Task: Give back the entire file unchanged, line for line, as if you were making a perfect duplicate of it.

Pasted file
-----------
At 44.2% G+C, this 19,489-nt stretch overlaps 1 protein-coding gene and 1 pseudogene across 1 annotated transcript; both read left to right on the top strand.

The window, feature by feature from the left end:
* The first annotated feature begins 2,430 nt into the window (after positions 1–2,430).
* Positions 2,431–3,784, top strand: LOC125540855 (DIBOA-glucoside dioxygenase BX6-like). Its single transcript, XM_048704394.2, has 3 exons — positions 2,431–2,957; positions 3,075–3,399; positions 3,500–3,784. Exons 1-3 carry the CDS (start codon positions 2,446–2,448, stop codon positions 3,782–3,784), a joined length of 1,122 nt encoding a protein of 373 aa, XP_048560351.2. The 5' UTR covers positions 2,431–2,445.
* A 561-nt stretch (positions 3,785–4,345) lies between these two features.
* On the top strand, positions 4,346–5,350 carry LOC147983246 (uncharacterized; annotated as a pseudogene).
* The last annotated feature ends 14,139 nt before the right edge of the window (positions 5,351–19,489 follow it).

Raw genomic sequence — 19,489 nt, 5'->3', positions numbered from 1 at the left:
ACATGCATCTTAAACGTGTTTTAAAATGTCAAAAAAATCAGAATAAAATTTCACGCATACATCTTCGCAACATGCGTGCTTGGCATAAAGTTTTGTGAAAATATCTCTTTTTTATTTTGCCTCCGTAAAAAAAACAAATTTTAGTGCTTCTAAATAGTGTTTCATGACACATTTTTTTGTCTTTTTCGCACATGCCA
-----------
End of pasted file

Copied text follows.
At 44.2% G+C, this 19,489-nt stretch overlaps 1 protein-coding gene and 1 pseudogene across 1 annotated transcript; both read left to right on the top strand.

The window, feature by feature from the left end:
* The first annotated feature begins 2,430 nt into the window (after positions 1–2,430).
* Positions 2,431–3,784, top strand: LOC125540855 (DIBOA-glucoside dioxygenase BX6-like). Its single transcript, XM_048704394.2, has 3 exons — positions 2,431–2,957; positions 3,075–3,399; positions 3,500–3,784. Exons 1-3 carry the CDS (start codon positions 2,446–2,448, stop codon positions 3,782–3,784), a joined length of 1,122 nt encoding a protein of 373 aa, XP_048560351.2. The 5' UTR covers positions 2,431–2,445.
* A 561-nt stretch (positions 3,785–4,345) lies between these two features.
* On the top strand, positions 4,346–5,350 carry LOC147983246 (uncharacterized; annotated as a pseudogene).
* The last annotated feature ends 14,139 nt before the right edge of the window (positions 5,351–19,489 follow it).

Raw genomic sequence — 19,489 nt, 5'->3', positions numbered from 1 at the left:
ACATGCATCTTAAACGTGTTTTAAAATGTCAAAAAAATCAGAATAAAATTTCACGCATACATCTTCGCAACATGCGTGCTTGGCATAAAGTTTTGTGAAAATATCTCTTTTTTATTTTGCCTCCGTAAAAAAAACAAATTTTAGTGCTTCTAAATAGTGTTTCATGACACATTTTTTTGTCTTTTTCGCACATGCCA